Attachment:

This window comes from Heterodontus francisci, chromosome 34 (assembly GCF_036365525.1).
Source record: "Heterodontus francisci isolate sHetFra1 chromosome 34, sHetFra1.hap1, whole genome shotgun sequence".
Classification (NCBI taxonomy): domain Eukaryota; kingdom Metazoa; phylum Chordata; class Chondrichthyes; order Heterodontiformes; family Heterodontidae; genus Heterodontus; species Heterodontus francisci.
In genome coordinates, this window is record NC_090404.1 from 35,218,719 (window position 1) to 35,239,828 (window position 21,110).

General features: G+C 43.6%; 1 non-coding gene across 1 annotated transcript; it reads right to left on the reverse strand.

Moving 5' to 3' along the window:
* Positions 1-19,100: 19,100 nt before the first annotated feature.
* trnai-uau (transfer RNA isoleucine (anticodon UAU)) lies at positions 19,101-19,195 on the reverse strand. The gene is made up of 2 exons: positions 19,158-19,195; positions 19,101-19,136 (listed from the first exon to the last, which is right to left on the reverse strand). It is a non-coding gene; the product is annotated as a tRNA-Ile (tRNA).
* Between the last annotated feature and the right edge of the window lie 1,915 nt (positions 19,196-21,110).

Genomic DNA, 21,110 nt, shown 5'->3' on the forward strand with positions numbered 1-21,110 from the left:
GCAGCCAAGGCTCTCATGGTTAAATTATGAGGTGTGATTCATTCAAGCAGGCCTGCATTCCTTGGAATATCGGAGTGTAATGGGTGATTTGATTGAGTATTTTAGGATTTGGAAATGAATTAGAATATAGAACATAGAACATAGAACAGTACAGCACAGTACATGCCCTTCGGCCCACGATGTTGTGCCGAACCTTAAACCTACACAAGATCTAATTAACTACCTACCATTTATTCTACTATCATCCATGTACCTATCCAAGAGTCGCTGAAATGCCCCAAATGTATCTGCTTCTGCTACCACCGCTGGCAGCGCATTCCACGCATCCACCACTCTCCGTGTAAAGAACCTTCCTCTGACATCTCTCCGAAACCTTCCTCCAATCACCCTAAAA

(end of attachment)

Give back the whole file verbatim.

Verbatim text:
This window comes from Heterodontus francisci, chromosome 34 (assembly GCF_036365525.1).
Source record: "Heterodontus francisci isolate sHetFra1 chromosome 34, sHetFra1.hap1, whole genome shotgun sequence".
Classification (NCBI taxonomy): domain Eukaryota; kingdom Metazoa; phylum Chordata; class Chondrichthyes; order Heterodontiformes; family Heterodontidae; genus Heterodontus; species Heterodontus francisci.
In genome coordinates, this window is record NC_090404.1 from 35,218,719 (window position 1) to 35,239,828 (window position 21,110).

General features: G+C 43.6%; 1 non-coding gene across 1 annotated transcript; it reads right to left on the reverse strand.

Moving 5' to 3' along the window:
* Positions 1-19,100: 19,100 nt before the first annotated feature.
* trnai-uau (transfer RNA isoleucine (anticodon UAU)) lies at positions 19,101-19,195 on the reverse strand. The gene is made up of 2 exons: positions 19,158-19,195; positions 19,101-19,136 (listed from the first exon to the last, which is right to left on the reverse strand). It is a non-coding gene; the product is annotated as a tRNA-Ile (tRNA).
* Between the last annotated feature and the right edge of the window lie 1,915 nt (positions 19,196-21,110).

Genomic DNA, 21,110 nt, shown 5'->3' on the forward strand with positions numbered 1-21,110 from the left:
GCAGCCAAGGCTCTCATGGTTAAATTATGAGGTGTGATTCATTCAAGCAGGCCTGCATTCCTTGGAATATCGGAGTGTAATGGGTGATTTGATTGAGTATTTTAGGATTTGGAAATGAATTAGAATATAGAACATAGAACATAGAACAGTACAGCACAGTACATGCCCTTCGGCCCACGATGTTGTGCCGAACCTTAAACCTACACAAGATCTAATTAACTACCTACCATTTATTCTACTATCATCCATGTACCTATCCAAGAGTCGCTGAAATGCCCCAAATGTATCTGCTTCTGCTACCACCGCTGGCAGCGCATTCCACGCATCCACCACTCTCCGTGTAAAGAACCTTCCTCTGACATCTCTCCGAAACCTTCCTCCAATCACCCTAAAA